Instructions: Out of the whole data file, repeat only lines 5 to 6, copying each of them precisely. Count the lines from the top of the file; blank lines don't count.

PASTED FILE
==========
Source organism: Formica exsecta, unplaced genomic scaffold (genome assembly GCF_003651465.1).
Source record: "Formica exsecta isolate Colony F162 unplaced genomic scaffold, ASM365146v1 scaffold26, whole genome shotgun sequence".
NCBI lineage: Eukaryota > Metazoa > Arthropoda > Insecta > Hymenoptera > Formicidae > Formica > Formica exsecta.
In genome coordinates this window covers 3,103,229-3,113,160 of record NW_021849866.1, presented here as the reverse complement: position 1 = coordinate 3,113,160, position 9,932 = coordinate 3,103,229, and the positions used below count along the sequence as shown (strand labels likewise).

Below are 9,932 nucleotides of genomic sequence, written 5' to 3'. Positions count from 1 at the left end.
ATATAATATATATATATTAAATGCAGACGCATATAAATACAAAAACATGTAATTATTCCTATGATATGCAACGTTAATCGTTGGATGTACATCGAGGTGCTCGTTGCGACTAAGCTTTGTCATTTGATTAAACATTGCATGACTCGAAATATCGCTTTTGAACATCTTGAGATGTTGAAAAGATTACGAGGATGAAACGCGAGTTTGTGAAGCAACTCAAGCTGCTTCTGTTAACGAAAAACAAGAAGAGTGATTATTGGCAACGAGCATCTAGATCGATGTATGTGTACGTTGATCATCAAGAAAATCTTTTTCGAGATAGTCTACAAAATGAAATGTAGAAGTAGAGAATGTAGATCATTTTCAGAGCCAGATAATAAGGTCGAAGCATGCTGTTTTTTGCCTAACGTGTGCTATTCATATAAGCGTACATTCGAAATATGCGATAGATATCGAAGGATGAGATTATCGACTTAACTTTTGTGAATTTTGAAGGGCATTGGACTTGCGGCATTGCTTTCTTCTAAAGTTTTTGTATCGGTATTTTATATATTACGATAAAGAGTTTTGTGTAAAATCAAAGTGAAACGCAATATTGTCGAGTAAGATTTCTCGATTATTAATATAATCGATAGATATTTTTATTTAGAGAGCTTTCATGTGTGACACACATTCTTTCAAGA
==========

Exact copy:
Below are 9,932 nucleotides of genomic sequence, written 5' to 3'. Positions count from 1 at the left end.
ATATAATATATATATATTAAATGCAGACGCATATAAATACAAAAACATGTAATTATTCCTATGATATGCAACGTTAATCGTTGGATGTACATCGAGGTGCTCGTTGCGACTAAGCTTTGTCATTTGATTAAACATTGCATGACTCGAAATATCGCTTTTGAACATCTTGAGATGTTGAAAAGATTACGAGGATGAAACGCGAGTTTGTGAAGCAACTCAAGCTGCTTCTGTTAACGAAAAACAAGAAGAGTGATTATTGGCAACGAGCATCTAGATCGATGTATGTGTACGTTGATCATCAAGAAAATCTTTTTCGAGATAGTCTACAAAATGAAATGTAGAAGTAGAGAATGTAGATCATTTTCAGAGCCAGATAATAAGGTCGAAGCATGCTGTTTTTTGCCTAACGTGTGCTATTCATATAAGCGTACATTCGAAATATGCGATAGATATCGAAGGATGAGATTATCGACTTAACTTTTGTGAATTTTGAAGGGCATTGGACTTGCGGCATTGCTTTCTTCTAAAGTTTTTGTATCGGTATTTTATATATTACGATAAAGAGTTTTGTGTAAAATCAAAGTGAAACGCAATATTGTCGAGTAAGATTTCTCGATTATTAATATAATCGATAGATATTTTTATTTAGAGAGCTTTCATGTGTGACACACATTCTTTCAAGA